Bruno Andreas Liljefors (1860-1939) was a Swedish artist, the most important and probably the most influential wildlife painter of the late nineteenth and early twentieth century. He also drew some sequential picture stories, making him one of the early Swedish comic creators.
Liljefors is held in high esteem by painters of wildlife and is acknowledged as an influence, for example, by American wildlife artist Bob Kuhn. All his life Liljefors was a hunter, and he often painted predator-prey action, the hunts engaged between fox and hare, sea eagle and eider, and goshawk and black grouse serving as prime examples. However, he never exaggerated the ferocity of the predator or the pathos of the prey, and his pictures are devoid of sentimentality.
The influence of the Impressionists can be seen in his attention to the effects of environment and light, and later that of Art Nouveau in his Mallards, Evening of 1901, in which the pattern of the low sunlight on the water looks like leopardskin, hence the Swedish nickname Panterfällen. Bruno was fascinated by the patterns to be found in nature, and he often made art out of the camouflage patterns of animals and birds. He particularly loved painting capercaillies against woodland, and his most successful painting of this subject is the largescale Capercaillie Lek, 1888, in which he captures the atmosphere of the forest at dawn. He was also influenced by Japanese art, for example in his Goldfinches of the late 1880s.
During the last years of the nineteenth century, a brooding element entered his work, perhaps the result of turmoil in his private life, as he left his wife, Anna, and took up with her younger sister, Signe, and was often short of money. This darker quality in his paintings gradually began to attract interest and he had paintings exhibited at the Paris Salon.
He amassed a collection of animals to act as his living models. Ernst Malmberg recalled:
The animals seemed to have an instinctive trust and actual attraction to him...There in his animal enclosure, we saw his inevitable power over its many residents??foxes, badgers, hares, squirrels, weasels, an eagle, eagle owl, hawk, capercaillie and black game.
The greatness of Liljefors lay in his ability to show animals in their environment. Sometimes he achieved this through hunting and observation of the living animal, and sometimes he used dead animals: for example his Hawk and Black Game, painted in the winter of 1883-4, was based on dead specimens, but he also used his memory of the flocks of black grouse in the meadows around a cottage he once lived in at Ehrentuna, near Uppsala. He wrote:
The hawk model??a young one??I killed myself. Everything was painted out of doors as was usually done in those days. It was a great deal of work trying to position the dead hawk and the grouse among the bushes that I bent in such a way as to make it seem lively, although the whole thing was in actuality a still life.
Related Paintings of bruno liljefors :. | Fox in Winter Landscape | orrar i tall | tallar | tjadrar i morgonljus | pilgrimsfalk och grasander |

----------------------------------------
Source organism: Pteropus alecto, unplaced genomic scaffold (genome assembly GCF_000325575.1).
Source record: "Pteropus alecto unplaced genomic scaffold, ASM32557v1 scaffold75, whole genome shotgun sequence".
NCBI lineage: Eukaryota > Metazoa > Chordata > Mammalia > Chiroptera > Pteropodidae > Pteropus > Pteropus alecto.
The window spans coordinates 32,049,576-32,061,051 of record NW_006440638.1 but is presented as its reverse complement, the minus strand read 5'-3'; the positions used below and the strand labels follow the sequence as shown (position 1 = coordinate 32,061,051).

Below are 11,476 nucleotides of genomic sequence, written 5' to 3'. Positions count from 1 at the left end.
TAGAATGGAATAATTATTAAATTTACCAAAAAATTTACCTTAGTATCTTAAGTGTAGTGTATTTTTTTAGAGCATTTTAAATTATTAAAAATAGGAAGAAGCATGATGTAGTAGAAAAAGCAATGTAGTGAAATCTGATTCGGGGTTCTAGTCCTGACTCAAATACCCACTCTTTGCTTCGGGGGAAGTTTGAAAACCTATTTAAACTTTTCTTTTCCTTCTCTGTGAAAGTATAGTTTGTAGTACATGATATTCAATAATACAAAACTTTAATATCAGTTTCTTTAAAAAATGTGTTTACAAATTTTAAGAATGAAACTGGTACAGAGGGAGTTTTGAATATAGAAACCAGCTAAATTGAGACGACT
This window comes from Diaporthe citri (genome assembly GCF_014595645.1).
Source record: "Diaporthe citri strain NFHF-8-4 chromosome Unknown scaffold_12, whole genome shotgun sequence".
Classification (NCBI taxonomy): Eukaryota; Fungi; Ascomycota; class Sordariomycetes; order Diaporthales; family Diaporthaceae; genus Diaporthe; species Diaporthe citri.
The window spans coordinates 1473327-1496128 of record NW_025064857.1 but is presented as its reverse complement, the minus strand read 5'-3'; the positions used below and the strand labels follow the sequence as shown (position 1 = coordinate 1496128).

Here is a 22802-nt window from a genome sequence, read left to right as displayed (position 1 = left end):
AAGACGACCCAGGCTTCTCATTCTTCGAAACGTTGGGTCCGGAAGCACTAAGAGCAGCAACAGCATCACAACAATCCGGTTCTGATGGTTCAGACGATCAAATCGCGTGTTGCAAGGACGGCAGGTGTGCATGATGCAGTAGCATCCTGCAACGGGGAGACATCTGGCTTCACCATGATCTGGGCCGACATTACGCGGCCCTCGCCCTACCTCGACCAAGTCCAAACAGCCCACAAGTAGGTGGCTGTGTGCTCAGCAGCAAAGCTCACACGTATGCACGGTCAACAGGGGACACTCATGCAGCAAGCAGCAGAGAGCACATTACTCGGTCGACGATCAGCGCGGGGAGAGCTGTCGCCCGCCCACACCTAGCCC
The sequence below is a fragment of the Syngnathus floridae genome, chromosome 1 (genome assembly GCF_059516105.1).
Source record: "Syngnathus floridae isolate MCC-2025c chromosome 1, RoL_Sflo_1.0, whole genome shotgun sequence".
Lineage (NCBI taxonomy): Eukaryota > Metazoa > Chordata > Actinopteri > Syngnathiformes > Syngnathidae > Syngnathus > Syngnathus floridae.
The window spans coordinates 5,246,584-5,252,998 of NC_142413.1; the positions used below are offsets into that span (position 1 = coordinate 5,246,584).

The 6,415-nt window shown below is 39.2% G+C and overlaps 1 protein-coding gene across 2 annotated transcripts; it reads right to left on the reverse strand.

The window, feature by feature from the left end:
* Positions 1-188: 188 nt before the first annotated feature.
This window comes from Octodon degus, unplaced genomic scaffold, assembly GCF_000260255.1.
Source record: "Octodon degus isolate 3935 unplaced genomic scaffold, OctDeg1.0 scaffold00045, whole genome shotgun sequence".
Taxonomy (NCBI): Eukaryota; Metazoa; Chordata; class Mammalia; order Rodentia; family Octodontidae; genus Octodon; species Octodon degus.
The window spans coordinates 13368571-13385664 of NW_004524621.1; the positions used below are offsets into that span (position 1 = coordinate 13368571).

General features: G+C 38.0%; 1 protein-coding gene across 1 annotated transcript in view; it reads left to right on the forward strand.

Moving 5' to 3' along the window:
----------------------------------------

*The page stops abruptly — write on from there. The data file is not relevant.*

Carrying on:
Related Artists:HUYSUM, Jan van
Dutch Painter, 1682-1749
Dutch painter of still life and landscapes. His father was Justus van Huysum (1659?C1716), a successful landscape and genre painter of Amsterdam. Although he painted landscapes in a classical style, Jan is best known for his flower and fruit still lifes in oil and in watercolor. These are distinguished for their brilliant light and shade effects, delicacy of coloring, and exquisite finish. They are to be found in most of the leading European museumsAelbert Cuyp
Aelbert Cuyp Locations
Painter and draughtsman, son of Jacob Cuyp. One of the most important landscape painters of 17th-century Netherlands, he combined a wide range of sources and influences, most notably in the application of lighting effects derived from Italianate painting to typical Dutch subjects. Such traditional themes as townscapes, winter scenes, cattle pieces and equestrian portraits were stylistically transformed and given new grandeur. Aelbert was virtually unknown outside his native town, and his influence in the 17th century was negligible. He became popular in the late 18th century, especially in England.Antonio Pisanello
1395-1451 Italian Antonio Pisanello Galleries
professionally as Antonio di Puccio Pisano or Antonio di Puccio da Cereto, also erroneously called Vittore Pisano by Giorgio Vasari, was one of the most distinguished painters of the early Italian Renaissance and Quattrocento. He was acclaimed by poets such as Guarino da Verona and praised by humanists of his time who compared him to such illustrious names as Cimabue, Phidias and Praxiteles.
He is known for his resplendent frescoes in large murals, elegant portraits, small easel pictures, and many brilliant drawings. He is the most important commemorative portrait medallist in the first half of the 15th century.
He was employed by the Doge of Venice, the Pope in the Vatican and the courts of Verona, Ferrara, Mantua, Milan, Rimini, and by the King of Naples. He stood in high esteem of the Gonzaga and Este families.
He had many of his works wrongly ascribed to other artists such as Piero della Francesca, Albrecht Durer and Leonardo da Vinci, to name a few. While most of his paintings have perished, a good many of his drawings and medals have survived.